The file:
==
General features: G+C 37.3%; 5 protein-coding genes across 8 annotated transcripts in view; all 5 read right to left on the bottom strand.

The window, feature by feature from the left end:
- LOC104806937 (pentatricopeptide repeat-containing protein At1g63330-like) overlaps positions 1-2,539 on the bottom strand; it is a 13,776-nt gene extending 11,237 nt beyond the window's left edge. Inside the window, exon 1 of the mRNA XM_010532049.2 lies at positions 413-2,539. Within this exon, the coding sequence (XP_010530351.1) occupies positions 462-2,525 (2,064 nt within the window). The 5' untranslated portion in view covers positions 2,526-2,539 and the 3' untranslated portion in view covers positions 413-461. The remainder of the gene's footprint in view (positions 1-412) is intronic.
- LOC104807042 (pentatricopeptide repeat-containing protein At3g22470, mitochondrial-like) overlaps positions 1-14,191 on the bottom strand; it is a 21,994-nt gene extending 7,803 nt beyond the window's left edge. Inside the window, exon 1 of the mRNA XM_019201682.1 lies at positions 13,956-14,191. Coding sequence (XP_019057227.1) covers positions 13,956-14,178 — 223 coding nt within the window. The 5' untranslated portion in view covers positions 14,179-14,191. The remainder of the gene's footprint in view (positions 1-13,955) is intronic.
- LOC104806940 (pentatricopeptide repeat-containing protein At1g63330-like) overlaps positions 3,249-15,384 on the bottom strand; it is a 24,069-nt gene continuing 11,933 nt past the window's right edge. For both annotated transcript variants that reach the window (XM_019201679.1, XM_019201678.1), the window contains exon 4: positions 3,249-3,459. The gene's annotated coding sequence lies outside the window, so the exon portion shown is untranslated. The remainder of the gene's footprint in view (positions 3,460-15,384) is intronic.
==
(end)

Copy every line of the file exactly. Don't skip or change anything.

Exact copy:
General features: G+C 37.3%; 5 protein-coding genes across 8 annotated transcripts in view; all 5 read right to left on the bottom strand.

The window, feature by feature from the left end:
- LOC104806937 (pentatricopeptide repeat-containing protein At1g63330-like) overlaps positions 1-2,539 on the bottom strand; it is a 13,776-nt gene extending 11,237 nt beyond the window's left edge. Inside the window, exon 1 of the mRNA XM_010532049.2 lies at positions 413-2,539. Within this exon, the coding sequence (XP_010530351.1) occupies positions 462-2,525 (2,064 nt within the window). The 5' untranslated portion in view covers positions 2,526-2,539 and the 3' untranslated portion in view covers positions 413-461. The remainder of the gene's footprint in view (positions 1-412) is intronic.
- LOC104807042 (pentatricopeptide repeat-containing protein At3g22470, mitochondrial-like) overlaps positions 1-14,191 on the bottom strand; it is a 21,994-nt gene extending 7,803 nt beyond the window's left edge. Inside the window, exon 1 of the mRNA XM_019201682.1 lies at positions 13,956-14,191. Coding sequence (XP_019057227.1) covers positions 13,956-14,178 — 223 coding nt within the window. The 5' untranslated portion in view covers positions 14,179-14,191. The remainder of the gene's footprint in view (positions 1-13,955) is intronic.
- LOC104806940 (pentatricopeptide repeat-containing protein At1g63330-like) overlaps positions 3,249-15,384 on the bottom strand; it is a 24,069-nt gene continuing 11,933 nt past the window's right edge. For both annotated transcript variants that reach the window (XM_019201679.1, XM_019201678.1), the window contains exon 4: positions 3,249-3,459. The gene's annotated coding sequence lies outside the window, so the exon portion shown is untranslated. The remainder of the gene's footprint in view (positions 3,460-15,384) is intronic.